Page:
The story I had heard played over in my head, despite Safe Haven audiobook on level 15 volume trying to drown out my sobs. A night with friends, two beers, visiting with the bartender who used to be our neighbor, leaving at 1 am for home. Hearing a crack as he left, turning the corner to see what was going on. Then it happened.

My brother, full of righteous anger, grabbed the Flag from the ground, drenched in urine, started folding it, and asked the guy who the f *ck he thought he was pissing on the American flag. The "kid" rose to the challenge and asked Bobby what he knew about the damn flag. My brother told him he was a Marine for six years, fought for the flag, had friends that died for the flag, that he almost died for it, so who the hell was he. He was one of the Army guys, young, just returned from Iraq. Then the kid charged.

My heart caught in my throat again as I remembered that part of the story. "You know what the worst part was? He was one of the Army guys who just got back." My brother and I had started sobbing three hundred some miles apart. "I couldn't hit him. He was my brother. He was wrong, but he was my brother. I took three to the face like a champ, never hit the ground, and had a death grip on the flag. I should have killed him, and I would have gone to prison and I'd be okay with that, but I couldn't even hit him back."

At first, in the confusion, the crowd had held my brother back, but when the fourth punch landed they realized there was only one aggressor in that "fight." The kid walked away and Bobby went back inside to wash his hands. Then he caught his reflection.

Three missing teeth, one barely hanging on, seven stitches total, possible jaw fracture and oral surgery, liquid diet. And one heck of a swollen lip. He never raised a hand to the kid who obviously had war demons of his own. The Flag didn't hit the ground and neither did he.

***
Author's Note: I wrote this post a number of ways on my four hour drive on Sunday from Bend to Baker. I cried a lot and I cried more remembering the pain in my brother's voice as he told his story. In the end, I decided to leave out the commentary in my head on lack of veteran support and reintegration and tell the story simply as it played in my head. What struck me the most on the drive home was until this point my brother's war scars had been mental. Now, a civilian for a month, he received some very physical war wounds on the street of his hometown, from a fellow soldier and veteran. That is the part that hurts all of us the most.

Thursday, August 25, 2011

Thankful Thursday: Present and Future

My very own cake wreck.
How many errors do you see?
Today is my last day as Development Assistant at LifeWorks NW. It doesn't seem real yet, but as the hours tick by I know I am getting closer to closing this three year chapter of my life.

This job was a blessing three years ago when I found myself 30 credits away from graduating with my Bachelor's, but my full-time job would not accommodate a full-time school schedule. I needed a job that would work with my school schedule. What I found was a surprisingly well-paying part-time job with flexible hours, PTO, and benefits. Life works when you get the help you need.

I continued my part-time schedule after graduation, with consistent encouragement full-time hours would become available, but unfortunately the agency was never able to deliver on this. During the three years as Development Assistant I honed my database skills, delved into the world of event planning, and expanded my knowledge of the intricacies of office work. Life works when you get the help you need.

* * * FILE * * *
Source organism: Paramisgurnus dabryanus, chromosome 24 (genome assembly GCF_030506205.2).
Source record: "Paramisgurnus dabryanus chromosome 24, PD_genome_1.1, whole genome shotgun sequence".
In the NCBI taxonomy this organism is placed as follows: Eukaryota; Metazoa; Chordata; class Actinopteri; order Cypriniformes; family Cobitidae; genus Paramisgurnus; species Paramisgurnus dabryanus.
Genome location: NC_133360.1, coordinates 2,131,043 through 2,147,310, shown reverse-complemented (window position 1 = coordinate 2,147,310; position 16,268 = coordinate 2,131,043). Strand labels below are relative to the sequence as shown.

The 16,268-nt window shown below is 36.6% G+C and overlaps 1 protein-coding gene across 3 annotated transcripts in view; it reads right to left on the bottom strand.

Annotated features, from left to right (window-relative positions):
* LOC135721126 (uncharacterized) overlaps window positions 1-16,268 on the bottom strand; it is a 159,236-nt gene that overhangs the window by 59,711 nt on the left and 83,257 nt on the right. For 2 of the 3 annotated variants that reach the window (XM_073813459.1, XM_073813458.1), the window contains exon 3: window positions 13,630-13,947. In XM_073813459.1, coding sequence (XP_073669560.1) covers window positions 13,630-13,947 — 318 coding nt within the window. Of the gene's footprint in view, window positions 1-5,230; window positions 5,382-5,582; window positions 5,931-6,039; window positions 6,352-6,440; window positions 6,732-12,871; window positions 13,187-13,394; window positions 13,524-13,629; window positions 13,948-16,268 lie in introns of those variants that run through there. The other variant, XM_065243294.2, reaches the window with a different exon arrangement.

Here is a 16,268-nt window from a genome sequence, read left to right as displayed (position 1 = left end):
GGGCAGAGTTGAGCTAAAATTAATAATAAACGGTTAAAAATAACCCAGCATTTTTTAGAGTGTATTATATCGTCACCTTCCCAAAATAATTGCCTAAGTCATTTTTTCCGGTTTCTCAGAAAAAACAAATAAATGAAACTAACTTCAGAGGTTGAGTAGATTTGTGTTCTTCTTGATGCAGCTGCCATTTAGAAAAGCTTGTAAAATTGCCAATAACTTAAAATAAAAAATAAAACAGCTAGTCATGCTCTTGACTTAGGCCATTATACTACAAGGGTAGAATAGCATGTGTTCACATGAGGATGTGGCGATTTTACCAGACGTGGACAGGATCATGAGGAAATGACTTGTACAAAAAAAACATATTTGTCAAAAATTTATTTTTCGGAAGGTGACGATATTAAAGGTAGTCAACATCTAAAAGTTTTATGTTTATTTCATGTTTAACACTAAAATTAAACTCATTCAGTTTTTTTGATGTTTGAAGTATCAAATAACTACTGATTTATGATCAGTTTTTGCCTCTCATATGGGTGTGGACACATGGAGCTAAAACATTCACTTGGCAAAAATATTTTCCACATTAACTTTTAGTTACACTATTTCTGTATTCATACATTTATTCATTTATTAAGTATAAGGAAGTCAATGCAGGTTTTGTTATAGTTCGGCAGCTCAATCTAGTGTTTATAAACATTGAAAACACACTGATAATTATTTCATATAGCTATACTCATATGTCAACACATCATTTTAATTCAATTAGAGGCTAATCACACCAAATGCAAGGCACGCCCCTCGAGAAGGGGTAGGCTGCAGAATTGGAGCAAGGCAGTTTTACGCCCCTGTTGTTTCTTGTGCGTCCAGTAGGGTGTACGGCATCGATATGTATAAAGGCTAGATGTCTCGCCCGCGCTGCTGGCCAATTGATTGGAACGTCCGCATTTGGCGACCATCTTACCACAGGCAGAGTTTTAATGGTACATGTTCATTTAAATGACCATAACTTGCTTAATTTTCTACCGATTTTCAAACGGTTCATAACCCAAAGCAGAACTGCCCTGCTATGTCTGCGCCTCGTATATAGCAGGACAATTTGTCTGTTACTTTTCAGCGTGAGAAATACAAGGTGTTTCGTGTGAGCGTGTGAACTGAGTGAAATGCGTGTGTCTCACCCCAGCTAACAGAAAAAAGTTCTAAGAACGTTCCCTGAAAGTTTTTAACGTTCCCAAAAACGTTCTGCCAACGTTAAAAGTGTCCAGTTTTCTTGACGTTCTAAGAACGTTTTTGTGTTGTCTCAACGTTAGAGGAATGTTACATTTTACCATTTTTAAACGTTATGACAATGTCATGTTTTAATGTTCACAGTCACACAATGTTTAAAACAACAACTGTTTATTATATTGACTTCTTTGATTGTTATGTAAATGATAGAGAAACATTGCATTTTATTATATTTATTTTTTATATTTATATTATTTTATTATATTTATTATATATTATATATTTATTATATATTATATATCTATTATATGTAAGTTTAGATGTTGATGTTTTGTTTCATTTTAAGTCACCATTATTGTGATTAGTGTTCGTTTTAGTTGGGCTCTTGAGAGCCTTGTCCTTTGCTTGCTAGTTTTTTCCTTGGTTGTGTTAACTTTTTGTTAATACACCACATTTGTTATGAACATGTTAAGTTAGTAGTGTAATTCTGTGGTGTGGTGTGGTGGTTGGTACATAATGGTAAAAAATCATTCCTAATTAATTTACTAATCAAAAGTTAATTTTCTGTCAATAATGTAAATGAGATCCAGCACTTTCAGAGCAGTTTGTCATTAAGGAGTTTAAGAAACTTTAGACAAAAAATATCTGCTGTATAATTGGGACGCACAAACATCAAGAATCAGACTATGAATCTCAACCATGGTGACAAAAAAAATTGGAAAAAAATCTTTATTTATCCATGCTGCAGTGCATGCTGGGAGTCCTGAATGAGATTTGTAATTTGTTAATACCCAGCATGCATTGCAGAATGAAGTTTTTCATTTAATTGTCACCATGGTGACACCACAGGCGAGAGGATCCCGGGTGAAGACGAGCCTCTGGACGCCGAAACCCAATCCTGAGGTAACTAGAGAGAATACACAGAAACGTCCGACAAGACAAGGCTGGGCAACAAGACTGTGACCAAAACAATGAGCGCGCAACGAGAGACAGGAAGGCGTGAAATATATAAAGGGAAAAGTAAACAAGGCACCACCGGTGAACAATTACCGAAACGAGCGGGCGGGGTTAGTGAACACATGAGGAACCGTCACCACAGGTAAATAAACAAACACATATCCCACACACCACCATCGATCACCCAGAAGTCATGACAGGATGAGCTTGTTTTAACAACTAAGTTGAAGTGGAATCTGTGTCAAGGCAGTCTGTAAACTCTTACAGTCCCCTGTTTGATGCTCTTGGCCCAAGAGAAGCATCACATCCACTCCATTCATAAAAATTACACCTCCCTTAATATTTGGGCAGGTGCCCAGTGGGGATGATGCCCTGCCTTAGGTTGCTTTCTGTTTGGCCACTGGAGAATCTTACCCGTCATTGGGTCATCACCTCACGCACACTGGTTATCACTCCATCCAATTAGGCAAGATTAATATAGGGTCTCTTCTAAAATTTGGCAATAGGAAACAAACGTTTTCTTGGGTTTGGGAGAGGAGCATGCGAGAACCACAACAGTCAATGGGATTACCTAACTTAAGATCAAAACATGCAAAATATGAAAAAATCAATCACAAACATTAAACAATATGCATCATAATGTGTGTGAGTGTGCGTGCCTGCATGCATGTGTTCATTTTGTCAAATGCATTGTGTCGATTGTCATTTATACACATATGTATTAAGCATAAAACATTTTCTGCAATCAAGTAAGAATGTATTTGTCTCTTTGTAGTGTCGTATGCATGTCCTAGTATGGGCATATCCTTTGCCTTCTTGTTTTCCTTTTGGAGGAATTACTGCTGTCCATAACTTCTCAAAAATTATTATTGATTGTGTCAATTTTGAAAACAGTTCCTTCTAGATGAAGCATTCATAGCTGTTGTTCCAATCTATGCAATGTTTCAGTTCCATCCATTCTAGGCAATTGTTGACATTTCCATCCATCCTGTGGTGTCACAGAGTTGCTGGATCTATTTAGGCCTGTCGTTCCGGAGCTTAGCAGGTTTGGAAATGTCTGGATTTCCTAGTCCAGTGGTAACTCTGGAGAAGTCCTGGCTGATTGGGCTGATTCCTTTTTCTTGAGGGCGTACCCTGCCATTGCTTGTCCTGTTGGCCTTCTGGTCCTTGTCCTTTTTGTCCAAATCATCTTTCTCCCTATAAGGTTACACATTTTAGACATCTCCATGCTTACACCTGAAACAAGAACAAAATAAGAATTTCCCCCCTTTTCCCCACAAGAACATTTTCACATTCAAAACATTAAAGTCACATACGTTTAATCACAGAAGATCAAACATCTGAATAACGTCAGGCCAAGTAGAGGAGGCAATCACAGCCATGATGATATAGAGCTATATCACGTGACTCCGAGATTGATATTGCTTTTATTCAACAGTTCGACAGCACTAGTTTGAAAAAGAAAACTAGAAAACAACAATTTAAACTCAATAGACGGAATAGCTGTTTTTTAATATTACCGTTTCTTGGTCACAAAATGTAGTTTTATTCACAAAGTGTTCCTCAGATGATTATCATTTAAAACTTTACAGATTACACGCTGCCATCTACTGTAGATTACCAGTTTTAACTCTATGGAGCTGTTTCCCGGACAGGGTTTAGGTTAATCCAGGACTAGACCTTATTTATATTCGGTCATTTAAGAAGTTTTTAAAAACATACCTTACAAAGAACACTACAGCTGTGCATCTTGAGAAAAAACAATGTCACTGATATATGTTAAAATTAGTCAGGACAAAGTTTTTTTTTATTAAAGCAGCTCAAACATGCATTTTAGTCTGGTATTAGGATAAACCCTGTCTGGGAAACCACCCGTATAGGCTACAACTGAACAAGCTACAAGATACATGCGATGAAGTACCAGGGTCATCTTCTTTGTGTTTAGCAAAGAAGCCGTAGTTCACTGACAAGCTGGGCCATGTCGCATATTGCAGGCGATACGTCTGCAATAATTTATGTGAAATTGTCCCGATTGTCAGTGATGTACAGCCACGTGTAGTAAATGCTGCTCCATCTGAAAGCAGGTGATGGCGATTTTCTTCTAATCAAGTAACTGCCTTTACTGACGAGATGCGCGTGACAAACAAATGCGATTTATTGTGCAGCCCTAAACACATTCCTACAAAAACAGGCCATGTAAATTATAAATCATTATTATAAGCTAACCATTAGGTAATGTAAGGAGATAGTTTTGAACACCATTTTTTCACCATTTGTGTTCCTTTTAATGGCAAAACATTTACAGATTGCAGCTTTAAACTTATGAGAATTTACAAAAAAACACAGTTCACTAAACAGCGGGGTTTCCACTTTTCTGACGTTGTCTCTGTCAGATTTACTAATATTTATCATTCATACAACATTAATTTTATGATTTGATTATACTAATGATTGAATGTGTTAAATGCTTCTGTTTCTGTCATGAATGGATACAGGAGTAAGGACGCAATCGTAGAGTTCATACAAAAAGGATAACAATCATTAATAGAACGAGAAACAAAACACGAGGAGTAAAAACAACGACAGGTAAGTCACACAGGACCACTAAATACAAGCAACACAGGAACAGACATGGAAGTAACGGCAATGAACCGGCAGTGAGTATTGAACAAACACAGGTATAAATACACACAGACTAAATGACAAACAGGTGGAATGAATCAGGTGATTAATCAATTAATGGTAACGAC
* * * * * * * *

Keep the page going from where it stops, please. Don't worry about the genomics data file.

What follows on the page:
Today is my last day. When I close down my computer and walk out the door it will be for the last time. I am thankful for the opportunities and skills LifeWorks NW provided me and I am excited for the future in store for me as a result of the lessons learned here. Life really does work when you get the help you need.

PS: Check out my guest blog at Rough and Rede.

Wednesday, August 24, 2011

Transitions & Things

There's been a lot of change and chaos in the Bentley household as of late. In short, our house has been in a constant state of recovery after the July rainstorm, all our office and kitchen things have been piled in our bedroom and living room, I've been working two part-time jobs, and we've been housing friends and family nearly every weekend since May.  My mantra this summer has been, "Two more weeks, you can survive anything for two more weeks."

Two weeks ago, I accepted the Campaign and Donor Records Coordinator position at Adventist Medical Center Foundation. This is the job I have been filling in at and was honored they invited me to interview and ecstatic when they called the next morning after my evening interview to offer me the position. For the first time since graduation I feel like I can breathe again. Our finances have been stressful and this is just the boost we needed.

During the last two weeks of transition, as I look at my piles of laundry and pile of things in the living room, I feel the chaos of my surroundings permeating my being. The more the stuff sits, the more I begin to wonder if I really need it. And really want it gone. I've been reading minimalist and simple living blogs trying to figure out how to go about downsizing and simplifying my life. I like peace and clean lines, but you'd never know it looking at my house (or desk) right now.

As part of our transition to a DINK household (double income, no kids), something we haven't been for a couple years, we are taking a hard look at our finances and our lifestyle. We want to expand our family in the next couple years and as a caveat to that we really want to ingrain healthy habits - both physical and financial - now by paying down our debts and making exercise a staple in our routine.